Angled miter cuts are used for trim moldings, furniture work and other woodworking projects where you want corners to have a more finished look than would be achieved by crude butt joints. When room corners or furniture shapes consist of perfect right angles (90 degrees), calculating and cutting miters is easy—the two pieces will be cut precisely at 45 degrees, which, when joined together form the perfect 90-degree right angle. Power miter saws have a preset stop at 45 degrees (as well as other common angles) to make this work easier.
It's not always quite this simple, however. Many homes have walls that are slightly out of square, which means that the inside angles might be 88 degrees, or 95 degrees, for example. How do you figure out the correct angles for the miter cuts in these situations? And what do you do if you are building a polygon-shaped piece, such as a five- or six-sided cedar planter? In this situation too, the miters will have to be cut at different angles than the standard 45 degrees. You'll learn about that in a minute, but first, let's talk about mitering pieces to fit around wall corners.
By far the easiest way to calculate miter angles on existing wall corners is using an electronic protractor—an inexpensive, battery-powered tool that is a great addition to any home toolbox. The tool has adjustable arms that can be set to conform to wall angles, and a digital display that reveals the angles at which the adjoining surfaces meet.
Once you find the corner angle, calculating the angle at which molding miters need to be cut is an easy matter of dividing by 2.
Things You'll Need
Electronic angle finder
Calculator or pencil and paper
How to Calculate Miters Using a Digital Protractor
Step 1: "Zero" the Protractor
To work properly, the digital protractor first must have its scale "zeroed." Put the arms of the protractor together and press them tightly against a flat work surface. Hold the "ON" button down for several seconds until the digital display reads 0.0 degrees. You are now ready to measure wall angles.
Step 2: Measuring Miters for Inside Corners
To measure an inside corner, turn the tool ON, and then place the blades of the digital protractor tightly against the adjoining walls on the inside corner and tighten the thumbscrew on the tool. The digital display will now tell you the angle for the inside corner.
To calculate the proper miter angle for trim-work moldings, simply divide this angle reading by 2. In the example shown, the inside corner is 90.5 degrees—nearly square. The precise miter angle of your moldings should be 45.25 degrees. (In practice, this is pretty nearly a perfect corner.)
Step 3: Measuring Miters for Outside Corners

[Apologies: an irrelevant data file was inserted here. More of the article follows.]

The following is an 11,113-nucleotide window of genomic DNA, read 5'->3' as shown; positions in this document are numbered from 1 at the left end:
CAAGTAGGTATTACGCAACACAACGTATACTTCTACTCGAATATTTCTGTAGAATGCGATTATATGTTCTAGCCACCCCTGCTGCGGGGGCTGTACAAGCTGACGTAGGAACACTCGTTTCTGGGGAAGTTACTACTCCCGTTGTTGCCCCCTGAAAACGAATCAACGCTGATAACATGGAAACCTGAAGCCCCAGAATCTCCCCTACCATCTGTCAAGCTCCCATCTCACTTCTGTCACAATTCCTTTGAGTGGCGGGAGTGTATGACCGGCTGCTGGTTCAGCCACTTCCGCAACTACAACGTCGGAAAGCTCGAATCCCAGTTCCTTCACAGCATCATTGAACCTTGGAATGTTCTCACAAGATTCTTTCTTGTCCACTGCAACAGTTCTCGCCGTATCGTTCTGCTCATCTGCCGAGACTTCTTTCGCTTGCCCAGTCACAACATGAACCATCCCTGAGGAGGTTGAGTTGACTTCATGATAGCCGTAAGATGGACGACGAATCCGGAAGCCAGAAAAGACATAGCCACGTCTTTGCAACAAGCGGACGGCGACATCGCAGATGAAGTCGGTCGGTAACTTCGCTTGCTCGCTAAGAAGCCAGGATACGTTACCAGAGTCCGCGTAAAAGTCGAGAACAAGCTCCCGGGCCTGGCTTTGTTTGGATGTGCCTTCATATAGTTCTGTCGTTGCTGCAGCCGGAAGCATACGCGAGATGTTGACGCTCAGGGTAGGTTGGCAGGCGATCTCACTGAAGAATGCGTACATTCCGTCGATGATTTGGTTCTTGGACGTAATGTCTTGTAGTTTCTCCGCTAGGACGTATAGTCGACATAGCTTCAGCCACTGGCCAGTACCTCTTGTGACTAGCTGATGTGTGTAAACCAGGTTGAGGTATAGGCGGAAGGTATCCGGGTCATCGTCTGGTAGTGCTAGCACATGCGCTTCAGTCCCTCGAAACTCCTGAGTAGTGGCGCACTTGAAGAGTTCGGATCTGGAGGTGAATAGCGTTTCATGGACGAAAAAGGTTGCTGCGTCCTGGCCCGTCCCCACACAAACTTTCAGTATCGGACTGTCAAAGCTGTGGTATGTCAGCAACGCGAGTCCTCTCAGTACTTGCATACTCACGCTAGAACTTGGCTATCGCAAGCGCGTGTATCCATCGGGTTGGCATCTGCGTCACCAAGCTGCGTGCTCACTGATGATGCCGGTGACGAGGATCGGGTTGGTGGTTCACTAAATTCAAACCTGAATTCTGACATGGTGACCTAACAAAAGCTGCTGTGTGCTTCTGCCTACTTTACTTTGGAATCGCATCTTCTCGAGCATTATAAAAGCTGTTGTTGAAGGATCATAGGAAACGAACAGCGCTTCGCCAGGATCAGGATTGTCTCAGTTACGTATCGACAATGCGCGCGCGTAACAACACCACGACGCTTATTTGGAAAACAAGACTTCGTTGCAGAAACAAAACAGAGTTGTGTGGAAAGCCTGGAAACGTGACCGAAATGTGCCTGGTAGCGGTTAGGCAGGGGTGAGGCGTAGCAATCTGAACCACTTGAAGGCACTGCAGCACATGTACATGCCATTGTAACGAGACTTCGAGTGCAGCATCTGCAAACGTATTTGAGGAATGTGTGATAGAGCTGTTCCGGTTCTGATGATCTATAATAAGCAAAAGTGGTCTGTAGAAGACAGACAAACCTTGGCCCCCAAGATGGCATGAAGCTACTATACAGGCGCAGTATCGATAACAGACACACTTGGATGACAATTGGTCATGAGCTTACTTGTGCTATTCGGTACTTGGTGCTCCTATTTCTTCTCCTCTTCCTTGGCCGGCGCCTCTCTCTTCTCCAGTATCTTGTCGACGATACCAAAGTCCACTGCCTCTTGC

To measure miters for outside corners, place the blades of the digital protractor over the adjoining faces of the walls so that the center pivot point fits around the outside corner. Tighten the pivot nut, then remove the tool from the corner to read the angle in the digital display. In the example, the outside corner is 92.2 degrees. Divide this number by 2 to calculate the angle of the miter cuts for your moldings. In this case, the moldings should be mitered at 46.1 degrees. Especially in older homes, it is very common for wall corners to be out of square by a few degrees.
The digital protractor can also be used to check the miter angles on your molding pieces after you cut them. Miter saws sometimes are not perfectly precise, so after cutting, fit the protractor over the mitered end of the molding to make sure the angle is correct.
Step 4: Calculating Miters for Multi-Sided Projects
If your project requires mitered corners but does not have four sides, your miter angles will need to be set at unusual angles. For example, a five-sided planter will not have 90-degree corners made with two pieces mitered at 45 degrees, but instead will have five corners that are each 72 degrees, requiring miters that are 36 degrees for the joining pieces.
How are such miters calculated?
The first principle to remember is that any enclosed project, such as a planter, will have angles that total 360 degrees —the measure of an entire circle. So on a five-sided figure with five corners, each corner will be one-fifth of the 360 degrees‚ or 72 degrees. Because each of these corners will be made with two adjoining pieces, each of those pieces will be mitered at half of 72 degrees, or 36 degrees.
It's all fairly simple in practice, but to make it even easier, here's a convenient chart to give you the proper miter angles for such projects:
Three-sided figure: Three angles of 120 degrees
each, made with pieces mitered at 60 degrees.
Four-sided figure: Four angles of 90 degrees
each, made with pieces mitered at 45 degrees.
Five-sided figure: Five angles of 72 degrees
each, made with pieces mitered at 36 degrees.
Six-sided figure: Six angles of 60 degrees each, made with pieces mitered at 30 degrees.
Eight-sided figure: Eight angles of 45 degrees each, made with pieces mitered at 22.5 degrees.
Twelve-sided figure: Twelve angles of 30 degrees each, made with pieces mitered at 15 degrees.
The pattern now is probably clear: All angles in the project, added together, must total 360 degrees, and each corner will be made with two pieces mitered at half the corner angle.